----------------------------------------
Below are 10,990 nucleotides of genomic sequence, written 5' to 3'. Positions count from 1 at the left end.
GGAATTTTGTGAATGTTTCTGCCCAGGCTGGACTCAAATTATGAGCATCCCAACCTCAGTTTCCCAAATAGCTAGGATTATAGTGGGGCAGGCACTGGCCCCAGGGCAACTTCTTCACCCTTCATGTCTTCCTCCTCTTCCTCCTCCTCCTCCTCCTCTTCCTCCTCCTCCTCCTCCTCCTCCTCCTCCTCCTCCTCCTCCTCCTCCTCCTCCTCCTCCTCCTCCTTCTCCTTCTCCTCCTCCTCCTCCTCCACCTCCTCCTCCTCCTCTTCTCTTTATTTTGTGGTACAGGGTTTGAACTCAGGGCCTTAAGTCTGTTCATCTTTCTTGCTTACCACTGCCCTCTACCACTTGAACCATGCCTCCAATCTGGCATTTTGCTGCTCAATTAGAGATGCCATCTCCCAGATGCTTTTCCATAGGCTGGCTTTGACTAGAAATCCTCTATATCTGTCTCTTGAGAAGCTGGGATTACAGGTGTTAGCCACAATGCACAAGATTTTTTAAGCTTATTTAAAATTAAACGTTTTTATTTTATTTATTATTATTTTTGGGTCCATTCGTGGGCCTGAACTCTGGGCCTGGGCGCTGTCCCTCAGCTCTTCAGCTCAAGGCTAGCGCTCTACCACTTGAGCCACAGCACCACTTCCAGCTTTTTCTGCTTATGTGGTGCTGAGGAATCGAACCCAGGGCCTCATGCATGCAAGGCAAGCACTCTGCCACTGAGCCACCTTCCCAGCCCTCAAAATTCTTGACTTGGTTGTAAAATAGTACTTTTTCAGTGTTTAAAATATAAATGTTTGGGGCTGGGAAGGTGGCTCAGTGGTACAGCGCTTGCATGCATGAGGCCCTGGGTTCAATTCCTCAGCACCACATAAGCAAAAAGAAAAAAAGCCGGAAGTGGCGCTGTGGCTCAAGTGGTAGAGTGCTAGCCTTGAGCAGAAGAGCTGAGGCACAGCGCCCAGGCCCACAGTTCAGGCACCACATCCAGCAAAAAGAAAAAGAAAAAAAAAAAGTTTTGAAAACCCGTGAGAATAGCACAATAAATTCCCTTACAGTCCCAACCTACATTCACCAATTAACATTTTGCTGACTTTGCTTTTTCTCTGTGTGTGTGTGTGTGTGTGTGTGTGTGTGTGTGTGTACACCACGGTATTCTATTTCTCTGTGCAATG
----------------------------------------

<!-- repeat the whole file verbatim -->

Below are 10,990 nucleotides of genomic sequence, written 5' to 3'. Positions count from 1 at the left end.
GGAATTTTGTGAATGTTTCTGCCCAGGCTGGACTCAAATTATGAGCATCCCAACCTCAGTTTCCCAAATAGCTAGGATTATAGTGGGGCAGGCACTGGCCCCAGGGCAACTTCTTCACCCTTCATGTCTTCCTCCTCTTCCTCCTCCTCCTCCTCCTCTTCCTCCTCCTCCTCCTCCTCCTCCTCCTCCTCCTCCTCCTCCTCCTCCTCCTCCTCCTCCTCCTCCTTCTCCTTCTCCTCCTCCTCCTCCTCCACCTCCTCCTCCTCCTCTTCTCTTTATTTTGTGGTACAGGGTTTGAACTCAGGGCCTTAAGTCTGTTCATCTTTCTTGCTTACCACTGCCCTCTACCACTTGAACCATGCCTCCAATCTGGCATTTTGCTGCTCAATTAGAGATGCCATCTCCCAGATGCTTTTCCATAGGCTGGCTTTGACTAGAAATCCTCTATATCTGTCTCTTGAGAAGCTGGGATTACAGGTGTTAGCCACAATGCACAAGATTTTTTAAGCTTATTTAAAATTAAACGTTTTTATTTTATTTATTATTATTTTTGGGTCCATTCGTGGGCCTGAACTCTGGGCCTGGGCGCTGTCCCTCAGCTCTTCAGCTCAAGGCTAGCGCTCTACCACTTGAGCCACAGCACCACTTCCAGCTTTTTCTGCTTATGTGGTGCTGAGGAATCGAACCCAGGGCCTCATGCATGCAAGGCAAGCACTCTGCCACTGAGCCACCTTCCCAGCCCTCAAAATTCTTGACTTGGTTGTAAAATAGTACTTTTTCAGTGTTTAAAATATAAATGTTTGGGGCTGGGAAGGTGGCTCAGTGGTACAGCGCTTGCATGCATGAGGCCCTGGGTTCAATTCCTCAGCACCACATAAGCAAAAAGAAAAAAAGCCGGAAGTGGCGCTGTGGCTCAAGTGGTAGAGTGCTAGCCTTGAGCAGAAGAGCTGAGGCACAGCGCCCAGGCCCACAGTTCAGGCACCACATCCAGCAAAAAGAAAAAGAAAAAAAAAAAGTTTTGAAAACCCGTGAGAATAGCACAATAAATTCCCTTACAGTCCCAACCTACATTCACCAATTAACATTTTGCTGACTTTGCTTTTTCTCTGTGTGTGTGTGTGTGTGTGTGTGTGTGTGTGTGTGTACACCACGGTATTCTATTTCTCTGTGCAATG